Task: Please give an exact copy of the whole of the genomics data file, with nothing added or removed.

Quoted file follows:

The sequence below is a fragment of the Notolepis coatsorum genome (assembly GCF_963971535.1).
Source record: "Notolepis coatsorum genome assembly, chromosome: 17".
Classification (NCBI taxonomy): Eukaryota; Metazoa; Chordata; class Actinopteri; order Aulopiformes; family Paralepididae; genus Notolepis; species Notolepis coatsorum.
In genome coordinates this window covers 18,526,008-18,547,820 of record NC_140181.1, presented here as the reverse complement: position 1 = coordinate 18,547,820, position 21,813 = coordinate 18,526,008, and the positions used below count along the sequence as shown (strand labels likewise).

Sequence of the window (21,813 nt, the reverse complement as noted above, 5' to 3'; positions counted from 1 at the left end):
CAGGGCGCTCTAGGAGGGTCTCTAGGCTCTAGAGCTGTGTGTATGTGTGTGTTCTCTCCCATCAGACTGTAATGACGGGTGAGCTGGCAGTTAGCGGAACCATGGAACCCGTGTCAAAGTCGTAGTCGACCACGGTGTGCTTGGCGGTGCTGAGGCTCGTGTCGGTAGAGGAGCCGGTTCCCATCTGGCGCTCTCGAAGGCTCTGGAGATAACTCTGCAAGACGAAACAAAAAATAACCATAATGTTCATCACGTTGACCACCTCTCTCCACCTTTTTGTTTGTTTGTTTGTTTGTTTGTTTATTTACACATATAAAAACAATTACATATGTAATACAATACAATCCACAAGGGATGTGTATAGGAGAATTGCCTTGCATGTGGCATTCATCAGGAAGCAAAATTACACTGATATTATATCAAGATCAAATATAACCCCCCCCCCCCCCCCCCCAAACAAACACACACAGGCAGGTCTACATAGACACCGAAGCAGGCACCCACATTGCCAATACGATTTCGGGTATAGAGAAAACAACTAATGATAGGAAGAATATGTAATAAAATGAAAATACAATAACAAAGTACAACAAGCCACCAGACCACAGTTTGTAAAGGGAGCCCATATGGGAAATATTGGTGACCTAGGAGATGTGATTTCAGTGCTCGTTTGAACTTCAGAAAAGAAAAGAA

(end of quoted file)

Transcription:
The sequence below is a fragment of the Notolepis coatsorum genome (assembly GCF_963971535.1).
Source record: "Notolepis coatsorum genome assembly, chromosome: 17".
Classification (NCBI taxonomy): Eukaryota; Metazoa; Chordata; class Actinopteri; order Aulopiformes; family Paralepididae; genus Notolepis; species Notolepis coatsorum.
In genome coordinates this window covers 18,526,008-18,547,820 of record NC_140181.1, presented here as the reverse complement: position 1 = coordinate 18,547,820, position 21,813 = coordinate 18,526,008, and the positions used below count along the sequence as shown (strand labels likewise).

Sequence of the window (21,813 nt, the reverse complement as noted above, 5' to 3'; positions counted from 1 at the left end):
CAGGGCGCTCTAGGAGGGTCTCTAGGCTCTAGAGCTGTGTGTATGTGTGTGTTCTCTCCCATCAGACTGTAATGACGGGTGAGCTGGCAGTTAGCGGAACCATGGAACCCGTGTCAAAGTCGTAGTCGACCACGGTGTGCTTGGCGGTGCTGAGGCTCGTGTCGGTAGAGGAGCCGGTTCCCATCTGGCGCTCTCGAAGGCTCTGGAGATAACTCTGCAAGACGAAACAAAAAATAACCATAATGTTCATCACGTTGACCACCTCTCTCCACCTTTTTGTTTGTTTGTTTGTTTGTTTGTTTATTTACACATATAAAAACAATTACATATGTAATACAATACAATCCACAAGGGATGTGTATAGGAGAATTGCCTTGCATGTGGCATTCATCAGGAAGCAAAATTACACTGATATTATATCAAGATCAAATATAACCCCCCCCCCCCCCCCCCCAAACAAACACACACAGGCAGGTCTACATAGACACCGAAGCAGGCACCCACATTGCCAATACGATTTCGGGTATAGAGAAAACAACTAATGATAGGAAGAATATGTAATAAAATGAAAATACAATAACAAAGTACAACAAGCCACCAGACCACAGTTTGTAAAGGGAGCCCATATGGGAAATATTGGTGACCTAGGAGATGTGATTTCAGTGCTCGTTTGAACTTCAGAAAAGAAAAGAA